Wednesday, March 11, 2015

We Have a Dexter!

Yes, you read that right.  Thanks to our amazing neighbors Don and Teriz Mosley we are the proud parents of an eight month old dexter heifer calf.  We are calling her Princess Buttercup because Jerry says she looks and acts like a princess.  I have to agree. Isn't she lovely?

I am so excited that I can hardly contain myself.  

We've been so blessed to have the Mosleys for friends and neighbors.  They're great people. They raise angus, dexters, idaho pasture pigs, a few varieties of sheep, chickens, and maintain a nice orchard and kitchen garden.  They're building a Farm Stay on their property too.   They are as excited about homesteading as I am, and they generously share their knowledge with others.

I could barely believe it when Teriz offered sweet little Buttercup to me.  She has been there at every step of the way teaching me how to halter train Buttercup, how to manage her, and she delivered her here to help her settle in this week.

Jerry is building her a little barn all for herself in our 5 acre pasture, behind our home.

My farmgirl dreams have all been working themselves out.  Our homestead is growing.  Our livestock fencing and housing is almost complete.  Our health has been good.  I've missed gardening so much that I have decided to get back into a veggie garden this year, in spite of the drought.  I need to put up more food.  Digging in the dirt helps me relax.

That's it for now.


Monday, January 26, 2015

Jerry's DIY Goat Feeder Plans

Howdy FarmGirls!  

My hubby Jerry is always ready to make my farm dreams come true.  That is especially true when I need another structure to house or feed farm babies.

Last year our herd more than doubled in size and I decided that I needed a strong feeder for my dairy goats. A feeder with a roof to keep the hay dry, and with enough vertical structure to prevent grass hay from slipping through and being stepped on.

Within a few hours Jerry built me this wonderful feeder. He made most of it from scraps and a few lengths of cull lumber from a home improvement store.

This feeder has been a great help.  I have a few more on my list once our new buck barn is finished.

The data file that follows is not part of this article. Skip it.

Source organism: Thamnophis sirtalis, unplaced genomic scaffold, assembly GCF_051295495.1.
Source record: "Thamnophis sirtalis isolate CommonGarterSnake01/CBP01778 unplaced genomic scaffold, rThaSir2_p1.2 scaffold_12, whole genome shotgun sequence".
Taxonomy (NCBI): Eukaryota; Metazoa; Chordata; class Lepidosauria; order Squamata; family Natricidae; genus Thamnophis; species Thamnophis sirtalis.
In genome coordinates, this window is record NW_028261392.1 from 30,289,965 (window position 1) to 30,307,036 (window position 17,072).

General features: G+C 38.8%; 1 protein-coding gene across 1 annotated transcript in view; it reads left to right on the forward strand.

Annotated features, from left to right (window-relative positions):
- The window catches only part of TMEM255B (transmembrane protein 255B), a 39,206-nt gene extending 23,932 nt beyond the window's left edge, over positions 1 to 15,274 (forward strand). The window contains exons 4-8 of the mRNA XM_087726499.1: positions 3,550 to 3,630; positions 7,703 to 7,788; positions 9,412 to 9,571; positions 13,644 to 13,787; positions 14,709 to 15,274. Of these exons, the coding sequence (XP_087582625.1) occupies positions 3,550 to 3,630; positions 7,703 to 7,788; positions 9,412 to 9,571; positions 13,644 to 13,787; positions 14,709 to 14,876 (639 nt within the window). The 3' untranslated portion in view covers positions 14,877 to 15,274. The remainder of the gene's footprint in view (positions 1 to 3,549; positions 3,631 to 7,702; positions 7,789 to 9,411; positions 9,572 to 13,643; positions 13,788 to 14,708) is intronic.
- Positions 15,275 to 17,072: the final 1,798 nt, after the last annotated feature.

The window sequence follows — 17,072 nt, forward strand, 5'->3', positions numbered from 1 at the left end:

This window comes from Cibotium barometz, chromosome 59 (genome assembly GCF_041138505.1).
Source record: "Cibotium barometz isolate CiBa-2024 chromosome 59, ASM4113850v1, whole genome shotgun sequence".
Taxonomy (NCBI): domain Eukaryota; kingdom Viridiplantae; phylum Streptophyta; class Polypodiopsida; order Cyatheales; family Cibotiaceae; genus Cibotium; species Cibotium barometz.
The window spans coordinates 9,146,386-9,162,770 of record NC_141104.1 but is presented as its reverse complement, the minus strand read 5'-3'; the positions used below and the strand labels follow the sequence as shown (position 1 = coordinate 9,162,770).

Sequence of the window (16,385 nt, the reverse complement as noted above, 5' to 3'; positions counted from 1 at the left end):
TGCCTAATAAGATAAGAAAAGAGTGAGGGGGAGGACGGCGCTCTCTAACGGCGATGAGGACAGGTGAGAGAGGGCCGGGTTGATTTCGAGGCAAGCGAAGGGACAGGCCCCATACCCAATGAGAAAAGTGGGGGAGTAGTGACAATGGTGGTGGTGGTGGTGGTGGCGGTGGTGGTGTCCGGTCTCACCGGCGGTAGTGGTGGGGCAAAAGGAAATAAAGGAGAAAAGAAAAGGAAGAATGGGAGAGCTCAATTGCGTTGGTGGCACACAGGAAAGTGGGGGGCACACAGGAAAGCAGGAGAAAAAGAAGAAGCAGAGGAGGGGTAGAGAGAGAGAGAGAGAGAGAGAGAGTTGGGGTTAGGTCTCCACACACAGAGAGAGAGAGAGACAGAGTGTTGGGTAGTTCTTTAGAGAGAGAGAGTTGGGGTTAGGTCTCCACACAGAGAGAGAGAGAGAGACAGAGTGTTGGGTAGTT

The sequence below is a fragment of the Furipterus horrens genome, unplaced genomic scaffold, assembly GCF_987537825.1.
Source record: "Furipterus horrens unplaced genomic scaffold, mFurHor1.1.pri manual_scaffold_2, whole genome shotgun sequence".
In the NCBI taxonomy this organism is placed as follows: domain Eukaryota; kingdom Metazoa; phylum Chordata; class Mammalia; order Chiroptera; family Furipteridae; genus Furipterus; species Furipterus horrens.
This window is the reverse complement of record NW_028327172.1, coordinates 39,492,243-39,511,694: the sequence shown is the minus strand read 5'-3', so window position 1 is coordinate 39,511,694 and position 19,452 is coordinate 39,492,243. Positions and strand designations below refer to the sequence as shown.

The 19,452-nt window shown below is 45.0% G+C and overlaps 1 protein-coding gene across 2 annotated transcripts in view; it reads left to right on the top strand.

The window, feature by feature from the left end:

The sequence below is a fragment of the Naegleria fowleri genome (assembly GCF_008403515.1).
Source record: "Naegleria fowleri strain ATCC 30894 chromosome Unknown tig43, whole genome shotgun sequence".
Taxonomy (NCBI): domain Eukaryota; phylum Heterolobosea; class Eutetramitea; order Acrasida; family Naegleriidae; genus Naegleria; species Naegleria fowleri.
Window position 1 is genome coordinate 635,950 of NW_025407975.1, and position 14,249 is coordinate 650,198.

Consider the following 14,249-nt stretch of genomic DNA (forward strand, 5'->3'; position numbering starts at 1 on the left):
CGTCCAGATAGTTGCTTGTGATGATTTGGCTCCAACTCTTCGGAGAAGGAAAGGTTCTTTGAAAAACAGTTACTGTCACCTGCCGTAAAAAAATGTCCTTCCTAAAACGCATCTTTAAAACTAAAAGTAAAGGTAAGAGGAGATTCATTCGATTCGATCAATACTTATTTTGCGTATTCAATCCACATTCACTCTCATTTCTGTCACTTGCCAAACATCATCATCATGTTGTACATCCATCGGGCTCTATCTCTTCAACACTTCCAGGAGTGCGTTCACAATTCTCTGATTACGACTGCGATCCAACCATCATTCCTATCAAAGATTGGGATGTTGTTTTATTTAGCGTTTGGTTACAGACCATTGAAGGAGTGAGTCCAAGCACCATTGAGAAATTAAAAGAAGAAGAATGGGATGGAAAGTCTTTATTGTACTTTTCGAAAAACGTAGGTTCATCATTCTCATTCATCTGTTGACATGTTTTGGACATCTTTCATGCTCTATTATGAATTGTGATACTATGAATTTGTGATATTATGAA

Here is a drawing I made from my feeder, complete with measurements.  

Please feel free to use the plan to construct your own feeders, and by all means SHARE this post.  I'd really appreciate if you would send me photos/link of your feeder once it's made too.  

DIY IS FREEDOM!  These feeders cost almost $300 around here to BUY.  Jerry built this one using recycled wood, steel, and $7 in culled lumber for the slats.  

Save your money to buy more goats!  That's my motto.  


One Day in the Life of a Farmgirl...

Today was a busy day for a day off from "work".  I spent a few hours on the tractor moving and turning my goat barn compost pile.  I prepped a few raised garden beds and planted a few cuttings. I covered my hay stack in preparation of a storm that is due overnight.  I even made time to play with my goats and chickens.

Tonight, I sat down before the woodstove to finish the day off with potato leek soup that I made from my CSA vegetable box.  Life is pretty darn good.

Sunday, January 25, 2015

You're Invited!

Calling All 

We are having a party and you are cordially invited to JOIN our Facebook group (Farmgirl Chit Chat) and to LINK UP your blog for our new Farmgirl Chit Chat Blog Party!

What are you waiting for???

Saturday, January 24, 2015


Luxury Goat Milk Soap
When Matt and Rhonda Shaul of Cranberry Ridge Farm offered me the opportunity to review several of their amazing goat milk soap bars I JUMPED at the chance!

They've been making their very special luxury soap bars for more than a decade, and they've crossed this great country doing it.  Read about their incredible farm journey on their website HERE.

My Review-
Jerry and I have used their soaps exclusively over the past 6 weeks. Jerry's favorite has been their bar- The Anvil's Ring (image above). Its scent is reminiscent of balsam and leather.  Our weather has been very cold and dry so far this winter.  Jerry loves the fragrance and tells me that the soap has comforted his dry skin and chapped hands.  He wants more as soon as possible.

I have a small herd of nigerian dwarf dairy goats.  Daily chores are very drying, especially at this time of year.  I have to use strong cleansers and disinfectants to prepare and clean up after milking. My hands often become dry,cracked, and sore in winter months from all the chemicals and frequent washings. 

I have enjoyed Cranberry Ridge Farm's Lavender, Lemongrass, and Lavender Patchouli bars. All three soaps have been very nourishing to my overworked skin.  I could see and feel a positive difference in my skin's texture and moisture in just about a week.  

My impression of their Lavender bar is that it has a very pleasant, lavender fragrance.  This bar is not too strongly scented, which is common for this scent.  It is attractive and would make a lovely gift.  It cleanses well and does not leave a film on your skin or in the shower as many of the handcrafted bars I have purchased have done.  

The Lavender Patchouli bar smells amazing.  It's musky with the calming lavender fragrance blended into it.  This fragrance is calming and relaxing.  I will definitely need more of this one too.

My FAVORITE so far is the Lemongrass bar.  The smell is so pure and invogorating.  It wakes me up and puts a smile on my face!  

There you have it.  I recommend these goat milk soaps. I send a BIG thank you to Matt and Rhonda Shaul of Cranberry Ridge Farm for giving me several bars to use and enjoy.